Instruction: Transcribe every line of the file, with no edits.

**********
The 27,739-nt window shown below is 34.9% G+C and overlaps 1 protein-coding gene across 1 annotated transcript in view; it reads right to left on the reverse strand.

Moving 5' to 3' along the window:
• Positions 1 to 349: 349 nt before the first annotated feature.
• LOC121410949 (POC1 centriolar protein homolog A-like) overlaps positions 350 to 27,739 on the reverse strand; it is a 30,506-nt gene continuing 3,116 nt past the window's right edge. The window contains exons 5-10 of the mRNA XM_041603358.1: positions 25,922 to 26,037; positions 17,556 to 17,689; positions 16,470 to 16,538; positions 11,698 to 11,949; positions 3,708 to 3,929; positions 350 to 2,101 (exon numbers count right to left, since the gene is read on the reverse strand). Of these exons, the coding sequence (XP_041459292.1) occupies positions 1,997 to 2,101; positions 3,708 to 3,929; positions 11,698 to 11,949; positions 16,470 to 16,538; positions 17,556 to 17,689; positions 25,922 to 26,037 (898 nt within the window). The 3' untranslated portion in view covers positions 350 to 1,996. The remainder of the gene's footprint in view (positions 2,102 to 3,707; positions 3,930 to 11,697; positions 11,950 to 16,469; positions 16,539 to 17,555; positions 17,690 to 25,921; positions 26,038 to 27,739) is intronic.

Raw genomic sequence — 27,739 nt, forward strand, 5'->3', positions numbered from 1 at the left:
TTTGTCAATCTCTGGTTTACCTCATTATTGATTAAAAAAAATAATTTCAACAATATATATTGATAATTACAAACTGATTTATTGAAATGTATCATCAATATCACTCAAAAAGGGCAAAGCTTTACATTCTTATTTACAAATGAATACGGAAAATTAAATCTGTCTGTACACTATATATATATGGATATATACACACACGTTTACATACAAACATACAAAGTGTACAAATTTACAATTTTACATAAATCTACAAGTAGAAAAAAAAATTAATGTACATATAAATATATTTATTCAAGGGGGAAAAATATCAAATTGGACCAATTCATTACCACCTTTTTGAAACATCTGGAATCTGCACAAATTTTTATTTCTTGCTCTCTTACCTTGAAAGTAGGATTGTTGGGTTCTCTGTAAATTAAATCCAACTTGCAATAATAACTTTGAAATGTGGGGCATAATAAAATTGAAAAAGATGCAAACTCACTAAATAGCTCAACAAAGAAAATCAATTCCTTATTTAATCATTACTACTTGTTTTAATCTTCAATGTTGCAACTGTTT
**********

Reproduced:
The 27,739-nt window shown below is 34.9% G+C and overlaps 1 protein-coding gene across 1 annotated transcript in view; it reads right to left on the reverse strand.

Moving 5' to 3' along the window:
• Positions 1 to 349: 349 nt before the first annotated feature.
• LOC121410949 (POC1 centriolar protein homolog A-like) overlaps positions 350 to 27,739 on the reverse strand; it is a 30,506-nt gene continuing 3,116 nt past the window's right edge. The window contains exons 5-10 of the mRNA XM_041603358.1: positions 25,922 to 26,037; positions 17,556 to 17,689; positions 16,470 to 16,538; positions 11,698 to 11,949; positions 3,708 to 3,929; positions 350 to 2,101 (exon numbers count right to left, since the gene is read on the reverse strand). Of these exons, the coding sequence (XP_041459292.1) occupies positions 1,997 to 2,101; positions 3,708 to 3,929; positions 11,698 to 11,949; positions 16,470 to 16,538; positions 17,556 to 17,689; positions 25,922 to 26,037 (898 nt within the window). The 3' untranslated portion in view covers positions 350 to 1,996. The remainder of the gene's footprint in view (positions 2,102 to 3,707; positions 3,930 to 11,697; positions 11,950 to 16,469; positions 16,539 to 17,555; positions 17,690 to 25,921; positions 26,038 to 27,739) is intronic.

Raw genomic sequence — 27,739 nt, forward strand, 5'->3', positions numbered from 1 at the left:
TTTGTCAATCTCTGGTTTACCTCATTATTGATTAAAAAAAATAATTTCAACAATATATATTGATAATTACAAACTGATTTATTGAAATGTATCATCAATATCACTCAAAAAGGGCAAAGCTTTACATTCTTATTTACAAATGAATACGGAAAATTAAATCTGTCTGTACACTATATATATATGGATATATACACACACGTTTACATACAAACATACAAAGTGTACAAATTTACAATTTTACATAAATCTACAAGTAGAAAAAAAAATTAATGTACATATAAATATATTTATTCAAGGGGGAAAAATATCAAATTGGACCAATTCATTACCACCTTTTTGAAACATCTGGAATCTGCACAAATTTTTATTTCTTGCTCTCTTACCTTGAAAGTAGGATTGTTGGGTTCTCTGTAAATTAAATCCAACTTGCAATAATAACTTTGAAATGTGGGGCATAATAAAATTGAAAAAGATGCAAACTCACTAAATAGCTCAACAAAGAAAATCAATTCCTTATTTAATCATTACTACTTGTTTTAATCTTCAATGTTGCAACTGTTT